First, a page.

Will do. So Miami center if heading South and Palm Beach approach if heading North?

That is why we have the 500 below, 1,000 above or 2,000 horizontal rule when dealing with clouds. It allows us, VFR traffic, to deal with traffic. I do not know how close you were to the clouds, but if you were close enough for him to just pop out, that is too close. We need to be able to see and react, leave yourself a nice safety cushion.

Congrats on the first cross country!
Thanks. There was quite a bit of clouds so sometimes I had to squeeze through some rather small holes (sts) and that much separation from the clouds might have been violated. But at no times did I go through clouds. Next time I'll choose an altitude more suitable so I don't have to be so evasive.

Glad to hear that you made it just fine. Yes, always use that flight following. It just gives you an extra comfort level. They will even let you know if you are drifting off course if you have a significant deviation. (I know from personal experience) Good luck on the rest of the training!
Thank you.
Congrats Brian! Well done!!
Thanks man. I'll give you a call sometime for details.
Congrats!

If you ever make it up to VRB, let me know :)
Will do. I think I'm heading to Ft. Pierce for my next x-country.

so you never learned about flight following during ground, and your instructor has never mentioned it to you?
Not that I remember. I had heard of it before but didn't really know what it was. But like said earlier, if I had known that it was an option, I would have used it.
 

PGT

Well-Known Member
Flight following is the shizznit! I absolutely love it.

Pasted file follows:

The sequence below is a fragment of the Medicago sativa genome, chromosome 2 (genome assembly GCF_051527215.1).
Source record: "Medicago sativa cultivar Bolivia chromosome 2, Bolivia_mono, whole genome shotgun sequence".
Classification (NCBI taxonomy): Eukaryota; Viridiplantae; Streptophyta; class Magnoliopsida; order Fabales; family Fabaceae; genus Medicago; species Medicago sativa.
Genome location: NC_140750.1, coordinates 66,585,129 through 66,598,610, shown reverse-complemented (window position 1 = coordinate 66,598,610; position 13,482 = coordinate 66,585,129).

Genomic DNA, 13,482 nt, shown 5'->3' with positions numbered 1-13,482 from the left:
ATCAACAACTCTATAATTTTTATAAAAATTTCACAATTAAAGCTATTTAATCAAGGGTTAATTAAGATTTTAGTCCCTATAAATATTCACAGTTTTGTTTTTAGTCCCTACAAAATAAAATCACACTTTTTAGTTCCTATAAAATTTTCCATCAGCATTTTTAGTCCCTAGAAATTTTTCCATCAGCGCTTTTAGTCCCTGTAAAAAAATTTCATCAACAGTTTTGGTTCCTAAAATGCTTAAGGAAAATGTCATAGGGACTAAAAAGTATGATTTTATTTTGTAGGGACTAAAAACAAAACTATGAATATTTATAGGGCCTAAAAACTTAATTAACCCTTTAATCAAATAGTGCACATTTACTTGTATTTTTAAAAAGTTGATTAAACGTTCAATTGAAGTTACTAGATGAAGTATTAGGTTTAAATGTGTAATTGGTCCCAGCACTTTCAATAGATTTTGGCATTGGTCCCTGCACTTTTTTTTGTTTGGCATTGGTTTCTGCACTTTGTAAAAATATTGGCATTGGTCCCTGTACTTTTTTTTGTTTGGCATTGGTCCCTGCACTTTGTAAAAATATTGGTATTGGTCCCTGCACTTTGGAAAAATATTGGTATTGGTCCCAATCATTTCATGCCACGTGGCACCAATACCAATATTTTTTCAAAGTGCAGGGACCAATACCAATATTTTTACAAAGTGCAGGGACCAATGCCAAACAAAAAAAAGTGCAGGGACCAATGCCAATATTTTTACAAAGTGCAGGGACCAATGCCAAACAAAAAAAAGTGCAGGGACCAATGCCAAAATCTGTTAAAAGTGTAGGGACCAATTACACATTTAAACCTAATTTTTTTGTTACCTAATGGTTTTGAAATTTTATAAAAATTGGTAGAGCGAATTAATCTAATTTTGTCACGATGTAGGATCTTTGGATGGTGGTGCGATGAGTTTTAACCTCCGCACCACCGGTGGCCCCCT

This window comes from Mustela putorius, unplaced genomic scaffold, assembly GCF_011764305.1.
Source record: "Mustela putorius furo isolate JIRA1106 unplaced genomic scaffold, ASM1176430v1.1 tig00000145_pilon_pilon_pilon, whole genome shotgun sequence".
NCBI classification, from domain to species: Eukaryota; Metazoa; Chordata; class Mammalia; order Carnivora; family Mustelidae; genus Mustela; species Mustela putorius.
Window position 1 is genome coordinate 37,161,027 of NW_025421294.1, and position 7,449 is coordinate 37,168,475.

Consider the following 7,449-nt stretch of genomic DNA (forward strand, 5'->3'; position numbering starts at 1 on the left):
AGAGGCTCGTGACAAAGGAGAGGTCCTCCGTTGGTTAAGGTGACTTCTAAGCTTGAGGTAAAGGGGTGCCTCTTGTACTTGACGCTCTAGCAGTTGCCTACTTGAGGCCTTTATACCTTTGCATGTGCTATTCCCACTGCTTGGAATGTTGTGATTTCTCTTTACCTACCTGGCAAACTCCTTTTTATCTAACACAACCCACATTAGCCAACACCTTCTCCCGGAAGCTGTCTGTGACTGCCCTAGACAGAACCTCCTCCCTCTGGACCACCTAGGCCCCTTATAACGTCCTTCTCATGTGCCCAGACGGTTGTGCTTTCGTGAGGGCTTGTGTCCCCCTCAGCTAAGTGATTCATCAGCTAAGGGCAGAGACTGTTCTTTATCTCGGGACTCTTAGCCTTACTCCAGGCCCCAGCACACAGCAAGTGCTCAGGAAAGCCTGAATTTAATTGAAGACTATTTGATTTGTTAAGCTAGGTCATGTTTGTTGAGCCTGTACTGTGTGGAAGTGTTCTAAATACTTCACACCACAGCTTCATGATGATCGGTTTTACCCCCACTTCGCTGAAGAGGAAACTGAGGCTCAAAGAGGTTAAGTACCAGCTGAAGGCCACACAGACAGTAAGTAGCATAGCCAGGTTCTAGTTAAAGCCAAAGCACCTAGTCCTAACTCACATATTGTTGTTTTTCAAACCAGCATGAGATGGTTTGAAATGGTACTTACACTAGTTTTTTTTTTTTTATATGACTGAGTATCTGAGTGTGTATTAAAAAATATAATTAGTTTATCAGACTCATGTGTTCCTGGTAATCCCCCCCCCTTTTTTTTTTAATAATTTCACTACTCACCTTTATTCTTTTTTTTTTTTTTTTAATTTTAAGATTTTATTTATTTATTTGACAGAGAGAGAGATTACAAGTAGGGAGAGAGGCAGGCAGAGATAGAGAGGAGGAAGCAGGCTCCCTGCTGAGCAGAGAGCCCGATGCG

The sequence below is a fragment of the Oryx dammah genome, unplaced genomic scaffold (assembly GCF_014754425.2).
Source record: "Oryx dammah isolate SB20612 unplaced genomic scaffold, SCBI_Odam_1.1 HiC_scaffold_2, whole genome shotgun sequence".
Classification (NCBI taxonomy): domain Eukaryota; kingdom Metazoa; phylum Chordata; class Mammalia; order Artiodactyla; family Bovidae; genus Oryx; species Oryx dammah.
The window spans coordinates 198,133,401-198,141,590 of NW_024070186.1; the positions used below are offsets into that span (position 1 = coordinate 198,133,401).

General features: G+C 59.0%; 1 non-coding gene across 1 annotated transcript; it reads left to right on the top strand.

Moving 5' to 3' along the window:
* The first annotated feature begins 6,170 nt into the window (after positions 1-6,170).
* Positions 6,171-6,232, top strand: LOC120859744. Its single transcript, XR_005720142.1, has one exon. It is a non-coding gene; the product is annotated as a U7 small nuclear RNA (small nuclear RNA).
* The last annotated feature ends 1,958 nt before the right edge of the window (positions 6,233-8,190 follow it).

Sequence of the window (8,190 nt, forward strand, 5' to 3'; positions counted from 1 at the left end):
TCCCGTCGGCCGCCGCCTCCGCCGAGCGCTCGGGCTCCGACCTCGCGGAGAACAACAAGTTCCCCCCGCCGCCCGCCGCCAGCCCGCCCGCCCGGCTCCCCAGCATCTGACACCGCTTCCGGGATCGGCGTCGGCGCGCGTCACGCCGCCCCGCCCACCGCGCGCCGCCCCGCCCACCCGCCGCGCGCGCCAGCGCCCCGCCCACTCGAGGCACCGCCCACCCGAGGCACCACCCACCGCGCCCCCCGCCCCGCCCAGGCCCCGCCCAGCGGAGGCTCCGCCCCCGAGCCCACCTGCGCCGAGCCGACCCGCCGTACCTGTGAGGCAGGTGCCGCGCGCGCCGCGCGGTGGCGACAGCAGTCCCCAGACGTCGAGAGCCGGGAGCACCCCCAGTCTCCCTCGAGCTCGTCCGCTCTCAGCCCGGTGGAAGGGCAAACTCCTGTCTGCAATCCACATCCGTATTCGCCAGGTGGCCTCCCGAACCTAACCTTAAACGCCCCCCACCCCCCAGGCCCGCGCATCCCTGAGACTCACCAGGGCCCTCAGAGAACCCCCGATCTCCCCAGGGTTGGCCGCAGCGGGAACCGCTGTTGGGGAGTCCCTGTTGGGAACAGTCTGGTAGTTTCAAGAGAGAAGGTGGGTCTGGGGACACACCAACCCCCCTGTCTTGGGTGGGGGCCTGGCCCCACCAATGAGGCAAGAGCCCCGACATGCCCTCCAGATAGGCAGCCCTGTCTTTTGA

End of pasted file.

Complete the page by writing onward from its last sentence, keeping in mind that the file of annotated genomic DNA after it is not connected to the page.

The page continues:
Question:
Under flight following, while VFR, can I change altitude without ATC's permission if in Class E airpsace? I believe so (complying with altitude rules though), not that I would ever do it but just wanted to confirm it.
 

TheFlyingTurkey

Fetus Worshiper
Congrats Brian!

Actually you were flying in a pretty busy piece of airspace. I know when I worked at Pan Am in FPR I trained my IFR students at the PHK VOR all the time. There could be 1-2 guys teaching holds over the VOR at different VFR altitudes. I would always broadcast my position on the PHK frequency. OBE can be very busy too, with student pilots learning to land there.

Use flight following and have fun!
 

taseal

Well-Known Member
Will do. So Miami center if heading South and Palm Beach approach if heading North?
Most of the time you get handed off to PBI RIGHT around boca, so I would call PBI app (125.2). if I was around pompano, it would be miami @ app at 119.7 IIRC
 

PaulRix

Well-Known Member
Congrats on completing your first solo Cross Country flight! Your CFI deserves a slap for not teaching you how to use Flight Following though. I would recommend you learn about it and use it on all X-Country flights. Flight following gives you two things.. the added safety factor and experience with communicating with ATC (which will help a lot when you start training for your instrument rating).